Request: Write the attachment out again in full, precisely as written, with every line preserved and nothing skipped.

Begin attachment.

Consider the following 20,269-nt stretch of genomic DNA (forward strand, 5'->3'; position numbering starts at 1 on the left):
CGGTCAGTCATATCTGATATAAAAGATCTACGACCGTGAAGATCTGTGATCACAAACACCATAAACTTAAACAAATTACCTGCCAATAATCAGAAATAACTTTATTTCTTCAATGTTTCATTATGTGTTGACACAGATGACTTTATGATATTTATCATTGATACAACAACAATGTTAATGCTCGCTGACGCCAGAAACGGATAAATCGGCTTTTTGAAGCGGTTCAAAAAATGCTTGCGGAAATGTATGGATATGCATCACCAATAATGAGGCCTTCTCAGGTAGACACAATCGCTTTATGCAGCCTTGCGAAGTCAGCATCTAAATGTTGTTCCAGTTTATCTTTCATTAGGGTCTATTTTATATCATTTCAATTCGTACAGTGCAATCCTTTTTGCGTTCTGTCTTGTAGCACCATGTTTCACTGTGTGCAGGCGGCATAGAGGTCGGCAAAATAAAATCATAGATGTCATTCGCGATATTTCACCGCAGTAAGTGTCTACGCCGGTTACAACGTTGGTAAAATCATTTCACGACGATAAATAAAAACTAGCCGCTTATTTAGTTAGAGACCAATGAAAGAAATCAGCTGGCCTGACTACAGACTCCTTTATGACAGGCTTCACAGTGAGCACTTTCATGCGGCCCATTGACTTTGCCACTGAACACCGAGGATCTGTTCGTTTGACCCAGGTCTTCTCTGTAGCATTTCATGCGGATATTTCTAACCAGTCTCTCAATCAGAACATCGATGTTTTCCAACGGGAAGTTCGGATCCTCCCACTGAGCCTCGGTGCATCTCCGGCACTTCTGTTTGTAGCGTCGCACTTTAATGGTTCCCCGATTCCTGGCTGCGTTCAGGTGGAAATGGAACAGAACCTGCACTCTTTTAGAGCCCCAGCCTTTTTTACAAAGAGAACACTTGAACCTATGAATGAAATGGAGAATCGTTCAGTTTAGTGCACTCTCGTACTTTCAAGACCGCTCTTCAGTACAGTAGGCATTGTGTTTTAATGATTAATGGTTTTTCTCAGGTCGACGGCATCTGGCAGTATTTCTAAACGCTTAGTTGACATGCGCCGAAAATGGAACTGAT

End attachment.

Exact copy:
Consider the following 20,269-nt stretch of genomic DNA (forward strand, 5'->3'; position numbering starts at 1 on the left):
CGGTCAGTCATATCTGATATAAAAGATCTACGACCGTGAAGATCTGTGATCACAAACACCATAAACTTAAACAAATTACCTGCCAATAATCAGAAATAACTTTATTTCTTCAATGTTTCATTATGTGTTGACACAGATGACTTTATGATATTTATCATTGATACAACAACAATGTTAATGCTCGCTGACGCCAGAAACGGATAAATCGGCTTTTTGAAGCGGTTCAAAAAATGCTTGCGGAAATGTATGGATATGCATCACCAATAATGAGGCCTTCTCAGGTAGACACAATCGCTTTATGCAGCCTTGCGAAGTCAGCATCTAAATGTTGTTCCAGTTTATCTTTCATTAGGGTCTATTTTATATCATTTCAATTCGTACAGTGCAATCCTTTTTGCGTTCTGTCTTGTAGCACCATGTTTCACTGTGTGCAGGCGGCATAGAGGTCGGCAAAATAAAATCATAGATGTCATTCGCGATATTTCACCGCAGTAAGTGTCTACGCCGGTTACAACGTTGGTAAAATCATTTCACGACGATAAATAAAAACTAGCCGCTTATTTAGTTAGAGACCAATGAAAGAAATCAGCTGGCCTGACTACAGACTCCTTTATGACAGGCTTCACAGTGAGCACTTTCATGCGGCCCATTGACTTTGCCACTGAACACCGAGGATCTGTTCGTTTGACCCAGGTCTTCTCTGTAGCATTTCATGCGGATATTTCTAACCAGTCTCTCAATCAGAACATCGATGTTTTCCAACGGGAAGTTCGGATCCTCCCACTGAGCCTCGGTGCATCTCCGGCACTTCTGTTTGTAGCGTCGCACTTTAATGGTTCCCCGATTCCTGGCTGCGTTCAGGTGGAAATGGAACAGAACCTGCACTCTTTTAGAGCCCCAGCCTTTTTTACAAAGAGAACACTTGAACCTATGAATGAAATGGAGAATCGTTCAGTTTAGTGCACTCTCGTACTTTCAAGACCGCTCTTCAGTACAGTAGGCATTGTGTTTTAATGATTAATGGTTTTTCTCAGGTCGACGGCATCTGGCAGTATTTCTAAACGCTTAGTTGACATGCGCCGAAAATGGAACTGAT